Where is the news? Peaceful students protest faces police brutality in Delhi

Written by Geeta Seshu | Published on: December 11, 2015

If it bleeds, it doesn’t lead!

For those of us who rely on our Facebook friends and Twitter accounts on social media for our news, the only information of police brutality on protesting students at the #Occupy UGC protest march to Parliament on December 9, 2015 were the photographs of bleeding students, with swollen and bruised faces and bandaged heads, and the spray of water cannons.




Print and broadcast media, barring a few exceptions, decided the story wasn’t simply worth covering.  Or, if it did, it was only in the context of traffic disruptions, as the Delhi edition of Hindustan Times (HT) decided on Dec 10, 2015!




On the same day, there was another vigorous protest by youth from Manipur but, curiously, HT decided the news wasn’t worth covering, except in a passing mention in a ‘crime’ report on a stabbing attack on one of the organisers of the protest!




Clearly, there was no attempt to join the dots or even find out if there was anything more to the attack.
The Delhi edition of The Times of India on the same day, that is December 10, decided a photo-story on page 4 would suffice, with a picture of the police beating up students and a caption that also provided the police with its exit option: that the students were throwing stones at the police!



Of course, as this video shows, there isn’t a single stone on the very clean streets of Janpath and nor can one spot a single stone thrower!





What one sees, quite clearly, was a very spirited, but peaceful, march that managed to break one cordon quite easily and effortlessly. When the students proceeded ahead and neared the second cordon, a police vehicle and presumably also, police from the first cordon, which allowed themselves to be pushed aside, begin to close in. And beat up the ambushed students from behind! The police particularly targeted women protestors, shoving their lathis between their thighs and groping them even when they were in the three buses they (the police) deployed to take the students to the police station.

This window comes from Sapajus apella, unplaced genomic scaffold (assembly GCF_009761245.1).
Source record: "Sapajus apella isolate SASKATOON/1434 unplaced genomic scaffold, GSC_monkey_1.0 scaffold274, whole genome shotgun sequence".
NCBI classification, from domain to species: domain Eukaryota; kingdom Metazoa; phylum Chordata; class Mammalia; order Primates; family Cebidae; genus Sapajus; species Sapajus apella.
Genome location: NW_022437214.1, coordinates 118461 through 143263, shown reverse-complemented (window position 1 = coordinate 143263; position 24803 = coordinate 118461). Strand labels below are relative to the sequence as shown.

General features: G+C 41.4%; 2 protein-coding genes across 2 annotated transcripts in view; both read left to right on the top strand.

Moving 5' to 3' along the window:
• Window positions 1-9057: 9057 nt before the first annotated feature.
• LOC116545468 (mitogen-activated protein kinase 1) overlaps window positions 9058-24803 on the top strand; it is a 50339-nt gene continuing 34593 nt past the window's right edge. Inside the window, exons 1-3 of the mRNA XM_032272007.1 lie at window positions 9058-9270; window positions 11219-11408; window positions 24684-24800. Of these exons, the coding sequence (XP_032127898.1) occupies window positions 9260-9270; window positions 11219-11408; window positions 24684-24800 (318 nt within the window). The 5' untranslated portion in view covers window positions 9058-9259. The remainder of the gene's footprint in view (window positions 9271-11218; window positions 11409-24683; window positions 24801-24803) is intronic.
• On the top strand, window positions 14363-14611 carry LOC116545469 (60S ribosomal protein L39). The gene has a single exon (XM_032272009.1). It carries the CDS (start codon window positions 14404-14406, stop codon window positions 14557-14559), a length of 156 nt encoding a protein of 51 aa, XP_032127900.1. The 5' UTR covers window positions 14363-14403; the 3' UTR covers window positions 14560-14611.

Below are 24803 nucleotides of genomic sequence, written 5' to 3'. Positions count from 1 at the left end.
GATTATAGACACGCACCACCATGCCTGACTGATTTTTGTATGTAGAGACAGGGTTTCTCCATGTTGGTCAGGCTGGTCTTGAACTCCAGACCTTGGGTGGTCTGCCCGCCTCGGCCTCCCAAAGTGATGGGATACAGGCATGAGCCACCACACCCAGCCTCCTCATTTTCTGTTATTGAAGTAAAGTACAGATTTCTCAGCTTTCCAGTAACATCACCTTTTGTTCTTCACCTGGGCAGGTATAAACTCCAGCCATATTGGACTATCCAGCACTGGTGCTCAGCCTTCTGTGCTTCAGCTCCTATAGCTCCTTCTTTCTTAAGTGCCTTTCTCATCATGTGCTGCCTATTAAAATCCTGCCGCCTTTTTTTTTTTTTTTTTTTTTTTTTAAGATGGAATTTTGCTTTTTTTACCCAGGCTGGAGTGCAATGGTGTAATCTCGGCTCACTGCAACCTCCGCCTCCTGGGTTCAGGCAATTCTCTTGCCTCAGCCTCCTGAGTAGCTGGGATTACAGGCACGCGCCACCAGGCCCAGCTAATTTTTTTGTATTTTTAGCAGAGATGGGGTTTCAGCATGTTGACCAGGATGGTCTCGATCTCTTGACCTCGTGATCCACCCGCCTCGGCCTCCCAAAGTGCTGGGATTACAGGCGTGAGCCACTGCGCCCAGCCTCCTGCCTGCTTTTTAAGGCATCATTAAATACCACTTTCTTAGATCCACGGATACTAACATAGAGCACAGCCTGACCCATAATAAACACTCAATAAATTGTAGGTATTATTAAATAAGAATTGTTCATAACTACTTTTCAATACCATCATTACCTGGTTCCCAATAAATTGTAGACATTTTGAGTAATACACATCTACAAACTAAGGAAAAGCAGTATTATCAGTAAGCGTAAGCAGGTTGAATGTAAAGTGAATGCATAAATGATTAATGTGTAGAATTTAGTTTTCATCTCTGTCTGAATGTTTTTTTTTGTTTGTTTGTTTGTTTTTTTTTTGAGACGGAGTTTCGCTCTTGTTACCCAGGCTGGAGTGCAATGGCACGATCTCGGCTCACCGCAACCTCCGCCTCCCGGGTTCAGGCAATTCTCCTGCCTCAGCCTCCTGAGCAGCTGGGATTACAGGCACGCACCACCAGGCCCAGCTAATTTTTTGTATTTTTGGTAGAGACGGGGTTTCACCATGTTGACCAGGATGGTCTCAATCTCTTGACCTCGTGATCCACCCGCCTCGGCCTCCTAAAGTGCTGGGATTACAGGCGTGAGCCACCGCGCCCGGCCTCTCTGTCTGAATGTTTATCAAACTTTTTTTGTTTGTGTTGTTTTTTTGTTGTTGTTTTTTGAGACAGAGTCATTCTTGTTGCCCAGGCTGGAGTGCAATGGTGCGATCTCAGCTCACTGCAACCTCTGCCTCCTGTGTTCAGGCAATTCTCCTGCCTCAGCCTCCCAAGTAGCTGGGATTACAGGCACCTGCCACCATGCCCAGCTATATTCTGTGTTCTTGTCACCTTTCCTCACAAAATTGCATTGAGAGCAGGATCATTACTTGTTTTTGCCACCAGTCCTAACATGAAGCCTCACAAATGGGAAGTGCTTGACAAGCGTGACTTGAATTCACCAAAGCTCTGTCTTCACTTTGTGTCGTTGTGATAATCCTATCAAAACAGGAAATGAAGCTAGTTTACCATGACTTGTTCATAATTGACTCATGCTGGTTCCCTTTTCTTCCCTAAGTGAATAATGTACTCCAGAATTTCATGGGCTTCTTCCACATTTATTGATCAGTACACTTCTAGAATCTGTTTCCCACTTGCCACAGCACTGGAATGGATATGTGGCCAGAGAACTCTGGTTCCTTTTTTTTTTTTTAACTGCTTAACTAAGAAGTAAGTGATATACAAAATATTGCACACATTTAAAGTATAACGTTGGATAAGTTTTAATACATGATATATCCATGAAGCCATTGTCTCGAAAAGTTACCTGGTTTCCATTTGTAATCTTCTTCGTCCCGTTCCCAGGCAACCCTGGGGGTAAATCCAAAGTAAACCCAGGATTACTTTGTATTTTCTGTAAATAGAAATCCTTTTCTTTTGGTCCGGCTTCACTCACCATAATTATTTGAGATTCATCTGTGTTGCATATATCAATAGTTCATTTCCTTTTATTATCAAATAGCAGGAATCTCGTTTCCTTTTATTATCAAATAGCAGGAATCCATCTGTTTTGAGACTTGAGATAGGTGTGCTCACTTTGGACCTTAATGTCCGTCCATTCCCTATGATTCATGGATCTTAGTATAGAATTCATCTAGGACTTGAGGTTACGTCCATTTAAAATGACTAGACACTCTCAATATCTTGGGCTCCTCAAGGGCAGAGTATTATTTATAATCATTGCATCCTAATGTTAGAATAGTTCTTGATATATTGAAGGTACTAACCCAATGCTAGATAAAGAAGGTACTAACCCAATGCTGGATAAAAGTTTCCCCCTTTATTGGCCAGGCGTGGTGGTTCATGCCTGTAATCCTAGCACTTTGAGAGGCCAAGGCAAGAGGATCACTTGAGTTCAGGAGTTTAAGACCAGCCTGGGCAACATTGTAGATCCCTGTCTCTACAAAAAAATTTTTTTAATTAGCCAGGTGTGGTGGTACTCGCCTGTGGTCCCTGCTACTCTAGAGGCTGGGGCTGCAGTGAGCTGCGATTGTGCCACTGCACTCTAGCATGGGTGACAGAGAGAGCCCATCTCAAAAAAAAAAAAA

It was only this this report by Rahul M, an independent journalist, in The Caravan that gives us a comprehensive account of what actually transpired and why the students were agitating. For the media, the student’ protest over privatization of higher education and the shift in the state’s commitment to universities as centres of higher learning to the WTO-mandated ‘commercial’ ventures are not stories worth giving attention to.
 
This government has clearly decided to ignore the anger of students across the country – whether over the opaque appointment procedures that enabled the saffronisation in the FTII, Pune, the protest over the scrapping of, and subsequent changes in eligibility criteria of the non-NET research fellowships, the ban on the Ambedkar-Periyar Study Circle in IIT-Madras or the curbs on the beef festival in Osmania University, the sexual harassment in Jadavpur University, suicides of dalit students in the IITs, discrimination against dalit students in other premier institutes, And, if the media follows suit, what does one make of its agenda?
 
 (This writer is a senior and independent journalist. She spoke to some of the protestors at the Parliament Street Police station where the students had been detained after the march)